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Thread: Pukka's Promise: The Quest for Longer-Lived Dogs

  1. #1
    Elite Member Witchywoman's Avatar
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    Jan 2006
    vat of chocolate

    Default Pukka's Promise: The Quest for Longer-Lived Dogs

    Great book by Ted Kerasote

    Pukka's Promise: The Quest for Longer-Lived Dogs: Ted Kerasote: 9780547236261: Books

    This reviewer summed it up much better than I could:

    This hefty book begins as a heartwarming tale of a man, who after the loss of his dog, Merle, launches an exhaustive search for a new dog/companion/friend. Ted Kerasote is not a common man so his search for a new dog was anything but quick and easy. It took YEARS.

    After the first few chapters of the book I was laughing, crying and cheering when Ted finally found his Pukka and brought him home. But soon after Pukka arrives in Kelly, Wyoming the tone of the book changes to something less jovial. Ted's mission is to give Pukka the healthiest/longest life possible, and this quest involves countless hours of research, interviews, and site visits. All this work uncovers, bit by bit, why our dogs are dying so young. Reading chapter after chapter I felt outrage, indignation, pity, and shame. Shame at my own stupidity. I care deeply for my dog, so why didn't I know any of this stuff!

    The lessons this book are too numerous to mention, but a few that I found the most informative/interesting are:

    * Genetics and how a limited gene pool is causing health problems of purebred dog. One statistic was quoted that only 5% of male Golden Retrievers in the United Kingdom get to pass on their genes.

    * How the Kennel Clubs (British and American) reward appearance over function/health, and how these dog-as-fashion trends are crippling some of the breeds.

    * How the "coefficient of inbreeding" should be used when selecting a purebred dog. Too much inbreeding intensifies genetic flaws and health issues in the breed.

    * The growing evidence that the span between dog vaccinations should be increased. That once vaccinated for rabies the dog can be protected for 3-7 years. Parvo, distemper and adenovirus-2 also have a duration of immunity in excess of seven years.

    * Depending on where you live (and how cold it gets), monthly doses of heartworm treatment may also be unnecessary.

    * A lively debate on the pros and cons of selecting a dog from breeder vs a shelter.

    * A lengthy discussion on dog nutrition. Should they be fed grains and carbohydrates? Is a raw diet the best or are kibbles okay? Ted also documents what raw products go into kibbles, and describes the manufacturing processes. Ted also warns of PFCs (Teflon-like chemicals) found in the stain-resistant and grease-proof coating of kibble bags. Who knew!!! I didn't!

    * How to protect your dog from environmental contaminates: herbicides, carcinogens, neurotoxins, pesticides, etc. He talks about the dangers of PBDEs (fire-retardant polybrominated diphenyl ethers) that are found in carpets, furniture, and some dog beds. Reduce your dog's intake of phthalates by replacing plastic blows with stainless steel or glass. The effect of GMO (genetically modified organisms)on human and animal health.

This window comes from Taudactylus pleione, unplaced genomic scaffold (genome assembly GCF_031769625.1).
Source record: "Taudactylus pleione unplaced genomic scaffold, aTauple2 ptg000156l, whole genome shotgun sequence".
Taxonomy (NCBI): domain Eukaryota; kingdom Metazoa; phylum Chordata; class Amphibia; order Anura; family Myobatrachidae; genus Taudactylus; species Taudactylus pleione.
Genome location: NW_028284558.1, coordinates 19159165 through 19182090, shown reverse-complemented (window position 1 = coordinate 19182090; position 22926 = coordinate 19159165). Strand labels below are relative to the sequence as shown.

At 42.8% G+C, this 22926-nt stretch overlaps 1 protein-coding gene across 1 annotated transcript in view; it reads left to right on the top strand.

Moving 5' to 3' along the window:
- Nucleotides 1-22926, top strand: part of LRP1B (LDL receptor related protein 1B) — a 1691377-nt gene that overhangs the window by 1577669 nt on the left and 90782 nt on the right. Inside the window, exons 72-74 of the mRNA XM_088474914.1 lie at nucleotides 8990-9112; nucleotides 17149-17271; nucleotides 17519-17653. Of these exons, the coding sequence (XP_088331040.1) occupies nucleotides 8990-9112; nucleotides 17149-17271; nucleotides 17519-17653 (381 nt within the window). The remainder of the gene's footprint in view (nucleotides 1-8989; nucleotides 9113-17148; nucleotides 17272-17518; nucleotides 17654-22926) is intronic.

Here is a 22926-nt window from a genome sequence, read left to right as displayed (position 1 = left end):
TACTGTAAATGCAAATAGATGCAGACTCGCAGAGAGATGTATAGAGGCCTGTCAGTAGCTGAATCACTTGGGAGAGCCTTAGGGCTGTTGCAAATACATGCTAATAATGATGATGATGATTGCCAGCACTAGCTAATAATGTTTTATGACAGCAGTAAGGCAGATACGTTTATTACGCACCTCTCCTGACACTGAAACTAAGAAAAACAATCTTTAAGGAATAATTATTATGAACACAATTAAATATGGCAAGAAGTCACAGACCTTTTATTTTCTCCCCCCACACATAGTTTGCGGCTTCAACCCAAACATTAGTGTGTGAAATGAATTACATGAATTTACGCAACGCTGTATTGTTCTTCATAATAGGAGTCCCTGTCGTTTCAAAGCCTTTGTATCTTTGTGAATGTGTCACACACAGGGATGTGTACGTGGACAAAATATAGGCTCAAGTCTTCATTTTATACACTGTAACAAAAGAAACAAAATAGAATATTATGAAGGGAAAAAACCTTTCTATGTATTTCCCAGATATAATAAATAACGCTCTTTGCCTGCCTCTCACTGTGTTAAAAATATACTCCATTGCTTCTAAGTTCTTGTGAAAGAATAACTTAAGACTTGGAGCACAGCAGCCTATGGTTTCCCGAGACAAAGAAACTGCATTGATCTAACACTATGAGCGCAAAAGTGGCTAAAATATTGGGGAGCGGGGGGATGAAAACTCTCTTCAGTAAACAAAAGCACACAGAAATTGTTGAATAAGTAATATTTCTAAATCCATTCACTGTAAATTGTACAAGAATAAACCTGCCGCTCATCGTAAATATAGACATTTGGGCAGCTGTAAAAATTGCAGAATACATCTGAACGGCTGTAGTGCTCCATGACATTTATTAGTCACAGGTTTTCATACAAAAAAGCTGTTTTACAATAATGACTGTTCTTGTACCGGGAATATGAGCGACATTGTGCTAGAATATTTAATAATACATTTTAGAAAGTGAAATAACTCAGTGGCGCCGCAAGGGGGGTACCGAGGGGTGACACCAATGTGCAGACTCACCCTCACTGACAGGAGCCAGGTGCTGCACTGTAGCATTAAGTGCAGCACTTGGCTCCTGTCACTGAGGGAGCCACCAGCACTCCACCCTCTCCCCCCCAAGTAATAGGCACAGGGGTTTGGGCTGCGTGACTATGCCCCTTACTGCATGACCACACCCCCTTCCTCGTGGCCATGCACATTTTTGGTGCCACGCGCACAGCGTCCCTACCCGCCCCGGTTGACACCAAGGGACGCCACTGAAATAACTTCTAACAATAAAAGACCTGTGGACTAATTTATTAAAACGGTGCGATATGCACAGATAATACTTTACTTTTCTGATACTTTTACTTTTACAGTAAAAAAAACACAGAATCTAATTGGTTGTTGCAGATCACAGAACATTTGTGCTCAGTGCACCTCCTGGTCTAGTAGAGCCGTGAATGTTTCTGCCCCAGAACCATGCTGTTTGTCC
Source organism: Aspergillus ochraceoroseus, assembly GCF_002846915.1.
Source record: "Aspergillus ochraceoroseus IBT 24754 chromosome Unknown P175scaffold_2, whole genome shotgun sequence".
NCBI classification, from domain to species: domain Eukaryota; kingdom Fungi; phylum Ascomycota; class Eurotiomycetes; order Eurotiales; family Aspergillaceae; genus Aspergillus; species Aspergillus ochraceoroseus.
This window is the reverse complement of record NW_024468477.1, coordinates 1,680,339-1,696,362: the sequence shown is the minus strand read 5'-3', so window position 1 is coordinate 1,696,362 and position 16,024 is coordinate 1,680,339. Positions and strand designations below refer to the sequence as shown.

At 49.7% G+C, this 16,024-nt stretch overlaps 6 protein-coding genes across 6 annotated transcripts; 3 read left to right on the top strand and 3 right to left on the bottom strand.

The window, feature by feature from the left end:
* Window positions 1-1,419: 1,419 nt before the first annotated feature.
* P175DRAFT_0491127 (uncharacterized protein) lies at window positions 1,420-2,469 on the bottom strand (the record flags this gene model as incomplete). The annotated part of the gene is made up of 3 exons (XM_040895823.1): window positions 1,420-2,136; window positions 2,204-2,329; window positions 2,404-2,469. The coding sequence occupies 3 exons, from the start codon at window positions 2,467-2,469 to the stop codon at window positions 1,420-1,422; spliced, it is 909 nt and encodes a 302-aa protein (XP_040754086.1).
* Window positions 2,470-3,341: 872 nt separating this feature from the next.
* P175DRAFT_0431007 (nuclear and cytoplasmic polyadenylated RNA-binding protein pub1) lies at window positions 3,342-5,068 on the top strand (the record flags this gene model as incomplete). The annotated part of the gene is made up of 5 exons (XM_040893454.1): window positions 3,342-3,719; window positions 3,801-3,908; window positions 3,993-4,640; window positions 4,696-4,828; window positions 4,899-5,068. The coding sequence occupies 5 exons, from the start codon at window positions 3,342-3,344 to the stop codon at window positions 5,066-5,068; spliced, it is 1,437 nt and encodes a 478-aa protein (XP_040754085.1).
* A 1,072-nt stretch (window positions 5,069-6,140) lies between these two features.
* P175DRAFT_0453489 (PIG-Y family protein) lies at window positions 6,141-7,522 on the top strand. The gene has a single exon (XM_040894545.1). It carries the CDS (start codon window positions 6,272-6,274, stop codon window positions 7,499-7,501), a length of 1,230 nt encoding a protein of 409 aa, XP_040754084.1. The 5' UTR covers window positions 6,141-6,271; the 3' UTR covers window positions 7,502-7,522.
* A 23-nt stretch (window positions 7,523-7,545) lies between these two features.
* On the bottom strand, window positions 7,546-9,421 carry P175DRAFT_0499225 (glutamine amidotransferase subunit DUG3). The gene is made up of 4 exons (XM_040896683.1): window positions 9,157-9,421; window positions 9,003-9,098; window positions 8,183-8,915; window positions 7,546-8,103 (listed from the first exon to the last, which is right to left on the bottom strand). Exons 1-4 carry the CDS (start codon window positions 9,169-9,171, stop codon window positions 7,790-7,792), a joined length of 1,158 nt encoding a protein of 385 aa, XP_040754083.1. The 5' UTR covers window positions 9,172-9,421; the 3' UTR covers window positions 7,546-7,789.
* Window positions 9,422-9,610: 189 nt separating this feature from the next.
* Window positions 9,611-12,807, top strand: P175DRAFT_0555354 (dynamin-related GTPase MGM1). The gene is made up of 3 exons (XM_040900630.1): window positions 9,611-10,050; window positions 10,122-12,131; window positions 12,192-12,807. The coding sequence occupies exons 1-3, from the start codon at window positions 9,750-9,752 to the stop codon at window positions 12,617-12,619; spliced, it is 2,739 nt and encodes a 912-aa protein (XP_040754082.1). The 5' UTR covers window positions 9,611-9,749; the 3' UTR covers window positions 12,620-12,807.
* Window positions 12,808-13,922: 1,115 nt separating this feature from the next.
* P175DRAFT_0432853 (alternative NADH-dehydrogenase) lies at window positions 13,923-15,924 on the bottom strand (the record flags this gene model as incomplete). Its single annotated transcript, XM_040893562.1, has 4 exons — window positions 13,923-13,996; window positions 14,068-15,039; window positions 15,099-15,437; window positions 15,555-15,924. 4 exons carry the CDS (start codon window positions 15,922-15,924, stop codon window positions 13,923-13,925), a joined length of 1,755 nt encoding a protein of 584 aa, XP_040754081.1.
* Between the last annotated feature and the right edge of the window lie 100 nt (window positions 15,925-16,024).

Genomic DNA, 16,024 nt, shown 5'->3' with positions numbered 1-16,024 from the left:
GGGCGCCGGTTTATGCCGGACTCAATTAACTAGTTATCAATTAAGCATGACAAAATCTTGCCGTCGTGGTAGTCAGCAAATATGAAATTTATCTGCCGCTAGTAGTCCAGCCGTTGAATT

* There is also a chapter on the "rendered products" that make up dog kibbles. This chapter was was both fascinating and disgusting at the same time.

    * The chapter "Whom Shall We Eat?" brings up the moral dilemma that if every pet is fed a 100% meat diet then how many other animals (cow, chicken, pig) must be raised and slaughtered for consumption.

    * There is a chapter discussing the ever increasing number of dogs being stricken with cancer. The chapter also discusses which cancers are most common in which breeds and preventative measures that could be taken to hopefully protect our dogs.

    * There is a chapter giving an in-depth discussion of no-kill and traditional shelters with statistics on kill rates around the world. Ted also gives us a "day-in-the-life" of a shelter which includes a heartbreaking segment on dogs and cats being euthanized. I admit that chapter made me cry.

    * One of the last chapters goes into alternatives to spay and neutering. I didn't realize that female dogs could get tubal ligation or hysterectomy and males could get a vasectomy as an alternative to spay/neuter. Ted also discusses the adverse health effects (cancer) that spay/neutering has on pets.

    * There is a short but interesting section on cloning and a summary of current genetic research looking into increasing life spans.

    At the end of this 384 page book I really believe my knowledge, understanding, and love for my dog has increased 100-fold. Thank you Ted Kerasote for opening my eyes to to all the dangers that my sweet baby girl is exposed to on a daily basis.

  2. #2
    Elite Member Beeyotch's Avatar
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    Apr 2006


    I like mutts, they strengthen the overall gene pool of dogs as opposed to pure breeding, which strikes me as a form of in-breeding.

  3. #3
    Hit By Ban Bus! rockchick's Avatar
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    Oct 2005
    midwest USA


    That sounds really interesting. I'm going to see if its at my library.
    Witchywoman likes this.

  4. #4
    Elite Member KrisNine's Avatar
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    Jul 2006
    Sleepy night night land


    Sounds interesting. I have a great vet and she's really up to date on a lot of things. She once told me that a lot of people don't want to hear about the latest and greatest when it comes to vet care because they think the vets are always looking to make a buck off of them.

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